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Offenburg: Heike Springhart, Bishop of the Evangelical Church in Baden, speaks at the service at the funeral service for Wolfgang Schäuble

Photo: Philipp von Ditfurth / dpa

In the Evangelical City Church in Offenburg, Baden, several hundred people said goodbye to the deceased CDU politician Wolfgang Schäuble. The Bishop of the Evangelical Church in Baden, Heike Springhart, led the funeral service on Friday.

Among the mourners were Federal Minister of the Interior Nancy Faeser (SPD), the President of the Federal Constitutional Court, Stephan Harbarth, and the CDU Federal Chairman Friedrich Merz. Former CDU leader Armin Laschet, Baden-Württemberg Prime Minister Winfried Kretschmann (Greens), his predecessor Günther Oettinger (CDU), State Interior Minister Thomas Strobl (CDU), CDU state leader Manuel Hagel and former Luxembourg Prime Minister Jean-Claude Juncker also took part.

»What a political life«

At the funeral service, Merz emphasized Schäuble's life's work. "We accompany him in love, in friendship, and certainly all of us together in boundless respect. What a lifetime achievement. What a political life," Merz said.

Schäuble had "left an imprint on generations of members of our parliamentary group, including me personally. Without him, I wouldn't be here today," said the CDU leader. We've become closer and closer friends over the last three decades." His former party colleague has experienced 16 of the country's 24 governments so far, and he himself has been a member of almost one in three. "He has been denied two high offices of state. He would have filled them both out, no doubt," Merz said.

»Very great political personality«

As a shaper of Europe, a passionate democrat and a great son of the country, Prime Minister Kretschmann paid tribute to Schäuble. "With Wolfgang Schäuble, our country has lost a very great political figure," he said at the funeral service.

The longest-serving parliamentarian has played a key role in shaping, shaping and supporting the country. Kretschmann attested to its effectiveness over half a century. He had always greatly admired Schäuble's political skills, his perseverance, his powers of persuasion and incredible judgment. "He thought things through and thought them through from the end." He could also be harsh and polemical, but he always made compromises, which he saw as a cardinal virtue of democracy and not as a weakness.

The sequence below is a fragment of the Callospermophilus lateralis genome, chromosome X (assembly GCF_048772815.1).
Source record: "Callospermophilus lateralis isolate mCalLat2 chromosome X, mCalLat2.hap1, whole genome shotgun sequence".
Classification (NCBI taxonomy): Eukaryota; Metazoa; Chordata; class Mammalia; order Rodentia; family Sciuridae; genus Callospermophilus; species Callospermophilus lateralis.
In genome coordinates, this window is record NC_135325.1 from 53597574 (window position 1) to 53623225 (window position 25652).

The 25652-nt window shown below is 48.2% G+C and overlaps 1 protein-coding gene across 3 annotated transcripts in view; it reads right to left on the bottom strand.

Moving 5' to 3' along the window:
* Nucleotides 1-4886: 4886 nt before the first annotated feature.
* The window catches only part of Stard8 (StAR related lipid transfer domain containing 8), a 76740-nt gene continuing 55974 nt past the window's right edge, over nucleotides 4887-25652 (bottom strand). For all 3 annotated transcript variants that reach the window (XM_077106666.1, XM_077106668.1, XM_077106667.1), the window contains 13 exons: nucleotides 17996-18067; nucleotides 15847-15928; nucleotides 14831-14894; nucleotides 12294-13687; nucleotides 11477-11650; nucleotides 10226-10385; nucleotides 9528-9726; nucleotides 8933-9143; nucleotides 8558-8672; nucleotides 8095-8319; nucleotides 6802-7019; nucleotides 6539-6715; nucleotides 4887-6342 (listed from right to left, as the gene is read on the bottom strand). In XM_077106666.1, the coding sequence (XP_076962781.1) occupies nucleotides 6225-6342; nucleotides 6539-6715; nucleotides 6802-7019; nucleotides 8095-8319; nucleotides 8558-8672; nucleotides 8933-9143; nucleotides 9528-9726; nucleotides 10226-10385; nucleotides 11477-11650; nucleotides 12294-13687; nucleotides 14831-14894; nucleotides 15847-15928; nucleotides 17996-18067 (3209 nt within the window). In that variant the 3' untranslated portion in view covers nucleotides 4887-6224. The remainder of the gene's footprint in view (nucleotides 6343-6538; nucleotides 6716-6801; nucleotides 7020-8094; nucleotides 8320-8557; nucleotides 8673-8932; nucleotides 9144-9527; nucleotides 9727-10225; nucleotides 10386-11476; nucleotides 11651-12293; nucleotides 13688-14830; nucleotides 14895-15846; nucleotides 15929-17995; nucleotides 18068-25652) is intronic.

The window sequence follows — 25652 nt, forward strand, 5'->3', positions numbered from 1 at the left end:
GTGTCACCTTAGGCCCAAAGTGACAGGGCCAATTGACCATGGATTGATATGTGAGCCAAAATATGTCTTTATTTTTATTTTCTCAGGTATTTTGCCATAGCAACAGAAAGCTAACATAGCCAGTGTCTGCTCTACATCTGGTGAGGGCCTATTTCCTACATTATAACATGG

Schäuble died on Boxing Day at the age of 81 after a long and serious illness. In his career, the Baden native has held important political offices: he was a minister, CDU leader, parliamentary group chairman and president of the German Bundestag. No one was a member of Parliament longer than he was. His work has recently been appreciated across party lines. German President Frank-Walter Steinmeier called Schäuble a "stroke of luck for German history."

Schäuble's coffin was laid out in front of the altar with a black, red and gold flag and a federal eagle, flanked by six federal police officers. In front of it was a huge heart with red roses and the inscription "Your Ingeborg", next to it a wreath of his family. Many wreaths were also placed in front of the church, among other things with yellow and red flowers, the Baden colors. After the service, a military tribute was planned in front of the church. A funeral procession will then move over a distance of a good kilometer to the Waldbach cemetery, as the city of Offenburg announced.

Previously, it had become known that a prominent political companion of the deceased CDU politician would be absent from the funeral service: Angela Merkel. However, she will be present at the state ceremony for Schäuble on January 22 in Berlin, her office said.

After his death, the ex-chancellor paid tribute to Schäuble as a "political teacher". Political Berlin will bid farewell to CDU leader Schäuble in January. Federal President Frank-Walter Steinmeier ordered a state funeral ceremony in the plenary hall of the Reichstag building on that day.